And you can bet your bottom dollar that the regulatory changes that we see in municipalities will be primarily designed to suit the needs of corporate interests and not worker-owned cooperatives.

But as clear as he is on the downside of the sharing economy, Leonard is oddly willing to treat it as inevitable, chalking its spread up to the

Irresistible momentum [that] accrues when consumer demand intersects with new technologically enabled possibilities and ample investment capital.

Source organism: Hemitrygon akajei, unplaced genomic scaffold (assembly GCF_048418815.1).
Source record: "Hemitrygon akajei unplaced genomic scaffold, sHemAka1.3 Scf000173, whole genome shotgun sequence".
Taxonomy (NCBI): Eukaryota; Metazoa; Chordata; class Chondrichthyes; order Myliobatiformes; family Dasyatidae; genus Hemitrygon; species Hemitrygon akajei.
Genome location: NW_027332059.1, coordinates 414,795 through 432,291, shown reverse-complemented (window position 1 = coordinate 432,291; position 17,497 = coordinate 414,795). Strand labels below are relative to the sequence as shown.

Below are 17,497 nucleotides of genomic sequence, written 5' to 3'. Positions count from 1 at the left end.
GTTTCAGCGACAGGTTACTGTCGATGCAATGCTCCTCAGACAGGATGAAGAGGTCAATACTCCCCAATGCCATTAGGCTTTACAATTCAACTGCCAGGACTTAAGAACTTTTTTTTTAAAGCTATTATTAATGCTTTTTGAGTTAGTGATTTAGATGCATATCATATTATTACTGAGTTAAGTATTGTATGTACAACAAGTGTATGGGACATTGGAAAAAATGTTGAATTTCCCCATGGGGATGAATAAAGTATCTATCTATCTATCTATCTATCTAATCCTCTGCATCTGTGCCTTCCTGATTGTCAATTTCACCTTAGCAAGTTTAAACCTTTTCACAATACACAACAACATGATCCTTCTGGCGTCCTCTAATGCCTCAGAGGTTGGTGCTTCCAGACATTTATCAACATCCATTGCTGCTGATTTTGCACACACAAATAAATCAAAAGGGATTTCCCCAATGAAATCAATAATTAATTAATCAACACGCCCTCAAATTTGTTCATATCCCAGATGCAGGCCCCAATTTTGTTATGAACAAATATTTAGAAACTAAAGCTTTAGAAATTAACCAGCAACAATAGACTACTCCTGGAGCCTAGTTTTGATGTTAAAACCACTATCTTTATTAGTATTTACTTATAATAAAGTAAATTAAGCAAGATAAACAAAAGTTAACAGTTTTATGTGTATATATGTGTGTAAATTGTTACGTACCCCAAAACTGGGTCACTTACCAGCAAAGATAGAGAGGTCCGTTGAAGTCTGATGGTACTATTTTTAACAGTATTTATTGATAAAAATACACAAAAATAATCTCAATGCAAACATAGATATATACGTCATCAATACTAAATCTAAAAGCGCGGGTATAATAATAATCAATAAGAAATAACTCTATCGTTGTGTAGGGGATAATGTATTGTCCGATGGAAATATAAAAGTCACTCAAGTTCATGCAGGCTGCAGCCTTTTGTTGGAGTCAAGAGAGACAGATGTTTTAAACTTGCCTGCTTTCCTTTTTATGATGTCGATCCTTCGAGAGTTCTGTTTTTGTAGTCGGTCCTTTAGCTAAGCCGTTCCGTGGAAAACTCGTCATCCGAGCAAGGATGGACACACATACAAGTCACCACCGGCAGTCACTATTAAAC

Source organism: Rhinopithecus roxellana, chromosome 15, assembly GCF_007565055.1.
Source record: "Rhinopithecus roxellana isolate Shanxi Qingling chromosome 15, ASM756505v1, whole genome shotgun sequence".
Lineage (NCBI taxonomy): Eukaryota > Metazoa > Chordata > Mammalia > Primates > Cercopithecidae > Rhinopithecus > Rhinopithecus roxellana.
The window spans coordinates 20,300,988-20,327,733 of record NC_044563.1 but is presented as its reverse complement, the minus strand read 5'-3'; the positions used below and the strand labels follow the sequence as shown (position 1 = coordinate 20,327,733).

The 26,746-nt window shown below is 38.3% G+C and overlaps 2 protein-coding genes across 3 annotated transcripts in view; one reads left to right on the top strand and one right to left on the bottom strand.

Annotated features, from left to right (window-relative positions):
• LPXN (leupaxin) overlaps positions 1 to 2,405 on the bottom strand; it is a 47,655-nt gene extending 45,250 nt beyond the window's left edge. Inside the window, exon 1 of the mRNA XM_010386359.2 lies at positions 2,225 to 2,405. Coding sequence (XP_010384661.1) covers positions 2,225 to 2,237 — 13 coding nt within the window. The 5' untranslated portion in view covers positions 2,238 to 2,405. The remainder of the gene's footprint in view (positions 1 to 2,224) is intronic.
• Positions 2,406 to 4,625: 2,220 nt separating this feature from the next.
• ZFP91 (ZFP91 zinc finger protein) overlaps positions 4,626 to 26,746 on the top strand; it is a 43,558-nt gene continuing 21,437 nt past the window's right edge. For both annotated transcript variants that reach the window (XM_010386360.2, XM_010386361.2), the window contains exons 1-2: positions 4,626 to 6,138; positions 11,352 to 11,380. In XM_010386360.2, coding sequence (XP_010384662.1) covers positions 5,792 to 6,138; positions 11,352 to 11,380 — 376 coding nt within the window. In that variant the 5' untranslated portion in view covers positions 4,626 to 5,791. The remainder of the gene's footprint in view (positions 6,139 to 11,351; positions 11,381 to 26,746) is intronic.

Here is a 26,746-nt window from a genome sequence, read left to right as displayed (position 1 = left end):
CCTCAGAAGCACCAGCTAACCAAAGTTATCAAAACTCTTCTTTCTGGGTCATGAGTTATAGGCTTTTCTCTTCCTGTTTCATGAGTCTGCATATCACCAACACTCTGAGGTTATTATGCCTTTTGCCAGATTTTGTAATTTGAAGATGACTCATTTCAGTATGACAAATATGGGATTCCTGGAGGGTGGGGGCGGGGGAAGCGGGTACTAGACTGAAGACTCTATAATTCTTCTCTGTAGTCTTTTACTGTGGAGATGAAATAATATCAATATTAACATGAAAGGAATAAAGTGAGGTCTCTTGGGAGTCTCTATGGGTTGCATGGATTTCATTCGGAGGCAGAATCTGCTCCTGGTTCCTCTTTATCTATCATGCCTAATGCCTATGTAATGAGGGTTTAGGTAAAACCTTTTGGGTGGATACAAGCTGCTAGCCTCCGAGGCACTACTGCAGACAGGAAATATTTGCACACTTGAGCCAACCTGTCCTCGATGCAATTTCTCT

Why irresistible? Why is “the  tune of millennials getting what they want” something that “we’d better get used to,” even though there are far more of us who are too old, poor, or old-economy to join that charmed circle? And why are aren’t the millennials who want to rent an affordable apartment entitled to get what they want, rather than lining up for the leftovers when AirBnB helps to subsidize the mortgage payments on condo conversions? As Thomas Bender has quite effectively argued, when people in now-distant times viewed their city governments as instruments for public problem solving, rather than as footservants of capital, those city governments accomplished tenement laws, rent controls, tenant rights, and comprehensive and regulated transportation networks. Plus sewers and waterworks and power plants. People even made living wages working to provide these public services! Why not again? Why not now? Even if they’re richer, are the nerds behind AirBnB tougher than a Mott Street slum lord? If Richmond, California can take on Wall Street and the mortgage industry, who’s afraid of a car with a stupid mustache?